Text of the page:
ROSCOMMON COY. F.C.A. Say a final farewell - To a loyal and committed soldier. The presence of over 150 uniformed members of the Defense Forces at the recent funeral of our colleague and friend, Company Sergeant John Dowd, bears testomy to the high regard and esteem with which he was held not just in Roscommon Coy. FCA but throughout the area of the 16 Inf. Bn. His involvement in the Reserve Defense Forces Representative Association brought colleagues from the Southern, Eastern, Curragh and Western Command areas. His funeral was both a celebration of and a tribute to the total professionalism, commitment and dedication with which he approached his FCA involvement that began back in 1971. John first joined the FCA in 1971 and quickly developed a keen interest in all FCA activities. His interest and initial commitment was rewarded in 1974 when he was promoted to the rank of Corporal. This brought him on to the first rung of a promotional ladder, which saw him, progress to become Company Sergeant (the highest Non Commissioned Officer rank at company level) of Roscommon Coy. FCA. Over the years, John's dedication and commitment, if anything, seemed to increase. He was literally involved in all areas of activity, not only at local level but also at Bn. and command level. While locally his public exposure was limited to our Annual Church, Easter and other ceremonial occasions, within the FCA he was the mainstay of many and varied military activities including the preparing and training of future NCO's on Command Courses. His expertise was very much in demand whether for individual categories of training or specific events. This was true to such an extent that a recent Unit Commander commented, following a request for the nomination of a good Senior NCO for a particular task, "and please don't say C/S John Dowd, again" Over the past number of years John took a special interest and responsibility for recruiting in our local area and also spearheaded the training of recruits at both local and Bn. level. He was a familiar figure in the Second Level Schools in Roscommon on our annual recruiting drive at the beginning of September. At local level it was John who invariably was responsible for giving the new recruits their first introduction to military life - to have respect for and wear the uniform properly and proudly. His voice could be heard, ringing out from our Company Hq. on the Circular Rd., each Thursday night, as he endeavored to teach a new bunch of recruits the basics of foot drill etc. At Bn. level he continued this involvement with new members from Athlone, Ballinasloe and Tullamore companies as the Chief/Senior instructor at weekend and annual camps. It was here that John's special instructional, motivational and leadership talents came to the fore. While deemed to be a hard task master, who demanded of ones best, he also, away from the parade ground and classroom, displayed an ability to communicate on an individual basis with his mostly young charges. He knew each on a personal level and was always available to help sort out individual problems whether big or small. Many a recruits' enjoyment of Camp was enhanced by a "Sub" from the C/S, when funds were low or had disappeared altogether. The large number of unnoticed ex members who attended at John's funeral demonstrated that his endeavors were indeed appreciated. It was this ability to understand the needs of members in relation to and in addition to the requirements of the organization as a whole, which made John such an able representative and spokesman in his role within the representative association. John served on the Western Command Committee and attended as delegate at national meetings. He was noted for his ability "to cut to the chase" He was able to instantly home in on the relevant and pertinent with regards to all issues and was always a champion of the needs of members in general. The high regard in which he was held by his colleagues in the representative association was evident in their turn out at his funeral. Every member of the Western Command Committee was in attendance. In addition Kevin O Connor, National President of RDFRA, Frank Purcell, Ex. National President, Martin Lenihan, National Administrator, Grainne Kelly, Cahal Clarke, John Byrne, and Gerry Enright members of the National Executative were also in attendance. In attendance also was Comdt. J. Picard, OC 16 Inf. Bn. FCA, Comdt. J.P. Quinn, OC "A" Coy., 16 Inf. Bn., Comdt. J. Diskin, OC, "B" Coy., 16 Inf. Bn., Comdt. P.J. Whyte, OC, "C" Coy. 16 Inf. Bn. Capt. T. Rattigan, (Ret.) Former Coy. Commander Roscommon FCA. As well as PDF members from throughout the Bn. area. Members of Roscommon FCA provided a Guard of Honour and Escort as John's remains were taken from the funeral home to the Church of The Sacred Heart on the Saturday evening. At the Funeral Mass members were involved in the Liturgy of the Mass - Readings: Lt. C. Molloy and Cpl. S. Leech. Prayers of the Faithful: Sgt. P. Tigh and Sgt. P. Macklin. Offertory Gifts: Cpl. D. Mc Govern, Cpl. P. Fullam, Pte. M. Tarpey and Pte. K. Mulryan. On arrival at St. Comans Cemetery the cortège passed through an Honour Guard, of over 100 members, with heads bowed, lining both sides of the roadway into the grave yard while a Piper from 6 Inf. Bn. Pipe Band played a lament. Prior to the lowering of the coffin, a Flag Party consisting of fellow colleagues, from Roscommon FCA, CQMS P. Nolan, NCO IC, Sgt, S. Brennan, Sgt. T. Heneghan, Sgt. E. Hand, Sgt. D. Donlon, Cpl. D. Briody, Cpl. A. Coyle, Cpl. S. Coleman and Cpl. P. Mc Donald performed a Flag Drill, removing the Flag, presented it to Capt. B. Molloy who presented it to John's wife Margaret. As the coffin was lowered into the grave a Firing Party of 16 Inf. Bn. FCA members fired a volley of shots and a Bugler and Drummer from the Band of the 4th Western Brigade sounded "The Last Post". In his homily during the funeral Mass Fr. C. Mc Hugh alluded to John's acceptance of his illness and his matter of fact approach to it's inevitable consequences. Quoting John's comments "You have to play the hand your dealt" This indeed typified John's pragmatic approach to life and also to his FCA involvement. If there was difficulties to be overcome John got on with the job despite the constraints, used what recourses were available to the best of his ability and that was what made him an excellent leader. His commitment, dedication and most of all his enthusiasism for the job at hand made him an example for his fellow NCO's. His infectious enthusiasm, for all things military, kindled an interest in his subordinates which they will carry and cherish into the future. To Brigadier General F. Swords, GOC, 4 W BDE, for his support, Capt. Barry Molloy, OIC all Ceremonial on the day, our thanks. To all who participated or helped in any way, our thanks and to those many retired and ex members who turned out to pay their respects a thank you. John will be sadly missed by his colleagues in the FCA but by none more so than by his wife Margaret and son Niall and all family members, to whom we offer our sincerest sympathy on his untimely passing. Ar dheis De go raibh a ainim dilis.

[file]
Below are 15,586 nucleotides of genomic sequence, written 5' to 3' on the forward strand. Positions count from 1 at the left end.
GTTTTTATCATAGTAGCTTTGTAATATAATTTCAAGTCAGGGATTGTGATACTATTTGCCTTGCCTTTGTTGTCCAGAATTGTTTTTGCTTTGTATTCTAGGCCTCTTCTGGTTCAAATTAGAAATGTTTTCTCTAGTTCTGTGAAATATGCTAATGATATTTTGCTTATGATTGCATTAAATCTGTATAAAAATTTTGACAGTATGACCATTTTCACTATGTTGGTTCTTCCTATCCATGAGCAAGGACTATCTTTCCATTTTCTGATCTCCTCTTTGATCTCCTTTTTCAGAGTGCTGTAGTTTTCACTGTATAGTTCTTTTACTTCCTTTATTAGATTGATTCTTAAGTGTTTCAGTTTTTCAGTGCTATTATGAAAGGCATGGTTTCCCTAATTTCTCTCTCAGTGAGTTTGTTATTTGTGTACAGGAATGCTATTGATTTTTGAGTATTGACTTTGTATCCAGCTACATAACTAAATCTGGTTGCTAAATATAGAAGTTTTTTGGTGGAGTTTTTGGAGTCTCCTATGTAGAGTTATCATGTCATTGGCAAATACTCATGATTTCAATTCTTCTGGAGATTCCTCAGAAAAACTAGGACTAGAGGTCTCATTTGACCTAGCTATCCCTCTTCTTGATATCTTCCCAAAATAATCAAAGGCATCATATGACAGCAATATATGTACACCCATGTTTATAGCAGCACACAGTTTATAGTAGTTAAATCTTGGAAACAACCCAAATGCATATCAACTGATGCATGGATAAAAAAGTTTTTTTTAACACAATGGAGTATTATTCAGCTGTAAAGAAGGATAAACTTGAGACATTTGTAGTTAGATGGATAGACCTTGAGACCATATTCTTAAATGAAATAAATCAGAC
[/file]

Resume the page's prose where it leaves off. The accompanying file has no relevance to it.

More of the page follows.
Michael Kelly

    Catch-22 says they have a right to do anything we can't stop them from doing.